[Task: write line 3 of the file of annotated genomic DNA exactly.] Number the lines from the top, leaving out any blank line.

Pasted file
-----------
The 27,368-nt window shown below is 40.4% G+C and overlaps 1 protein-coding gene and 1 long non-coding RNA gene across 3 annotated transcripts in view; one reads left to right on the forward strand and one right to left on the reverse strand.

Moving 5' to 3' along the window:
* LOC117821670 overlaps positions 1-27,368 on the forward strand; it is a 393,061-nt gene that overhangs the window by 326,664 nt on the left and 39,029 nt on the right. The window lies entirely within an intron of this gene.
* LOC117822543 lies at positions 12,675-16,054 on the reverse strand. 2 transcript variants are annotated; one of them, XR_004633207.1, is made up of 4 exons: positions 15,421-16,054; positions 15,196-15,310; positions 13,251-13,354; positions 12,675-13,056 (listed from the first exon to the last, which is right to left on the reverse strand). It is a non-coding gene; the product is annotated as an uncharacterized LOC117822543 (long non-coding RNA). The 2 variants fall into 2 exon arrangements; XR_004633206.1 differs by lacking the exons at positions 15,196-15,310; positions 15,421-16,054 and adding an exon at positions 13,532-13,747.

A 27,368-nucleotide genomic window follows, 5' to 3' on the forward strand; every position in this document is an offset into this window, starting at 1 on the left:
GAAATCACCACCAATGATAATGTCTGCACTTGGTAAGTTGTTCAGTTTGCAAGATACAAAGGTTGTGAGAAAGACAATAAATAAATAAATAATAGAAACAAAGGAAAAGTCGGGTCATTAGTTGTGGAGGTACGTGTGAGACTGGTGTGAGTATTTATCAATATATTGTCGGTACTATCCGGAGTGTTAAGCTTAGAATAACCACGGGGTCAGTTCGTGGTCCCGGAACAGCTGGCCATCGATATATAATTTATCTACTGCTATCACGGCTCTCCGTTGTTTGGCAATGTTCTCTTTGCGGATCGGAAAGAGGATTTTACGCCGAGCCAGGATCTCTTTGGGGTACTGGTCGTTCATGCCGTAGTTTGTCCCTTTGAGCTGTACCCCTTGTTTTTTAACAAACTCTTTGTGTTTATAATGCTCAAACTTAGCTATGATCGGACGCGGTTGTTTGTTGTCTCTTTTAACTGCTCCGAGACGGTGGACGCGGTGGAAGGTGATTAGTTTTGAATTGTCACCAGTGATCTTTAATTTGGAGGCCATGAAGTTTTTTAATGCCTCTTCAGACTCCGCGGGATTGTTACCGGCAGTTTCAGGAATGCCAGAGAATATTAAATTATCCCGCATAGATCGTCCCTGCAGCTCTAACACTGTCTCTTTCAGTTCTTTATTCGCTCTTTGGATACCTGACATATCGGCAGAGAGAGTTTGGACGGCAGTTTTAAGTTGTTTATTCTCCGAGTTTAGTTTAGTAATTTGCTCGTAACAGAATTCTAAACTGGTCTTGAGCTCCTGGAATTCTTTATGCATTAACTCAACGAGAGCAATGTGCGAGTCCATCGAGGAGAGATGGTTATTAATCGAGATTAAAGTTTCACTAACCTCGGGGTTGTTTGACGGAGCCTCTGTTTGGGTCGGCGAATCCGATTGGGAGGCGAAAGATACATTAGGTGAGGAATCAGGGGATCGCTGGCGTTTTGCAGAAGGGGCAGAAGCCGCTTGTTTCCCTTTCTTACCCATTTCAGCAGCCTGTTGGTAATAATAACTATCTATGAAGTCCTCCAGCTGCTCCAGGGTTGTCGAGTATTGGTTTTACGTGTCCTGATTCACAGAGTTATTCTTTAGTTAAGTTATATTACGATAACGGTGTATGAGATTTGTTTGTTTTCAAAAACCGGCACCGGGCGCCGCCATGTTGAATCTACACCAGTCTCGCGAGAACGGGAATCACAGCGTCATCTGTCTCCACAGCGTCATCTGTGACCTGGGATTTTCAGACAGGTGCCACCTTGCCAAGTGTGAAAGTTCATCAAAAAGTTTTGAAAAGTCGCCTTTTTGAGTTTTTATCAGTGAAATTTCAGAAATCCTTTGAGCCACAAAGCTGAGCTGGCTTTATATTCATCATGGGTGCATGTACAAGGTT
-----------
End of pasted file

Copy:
* LOC117821670 overlaps positions 1-27,368 on the forward strand; it is a 393,061-nt gene that overhangs the window by 326,664 nt on the left and 39,029 nt on the right. The window lies entirely within an intron of this gene.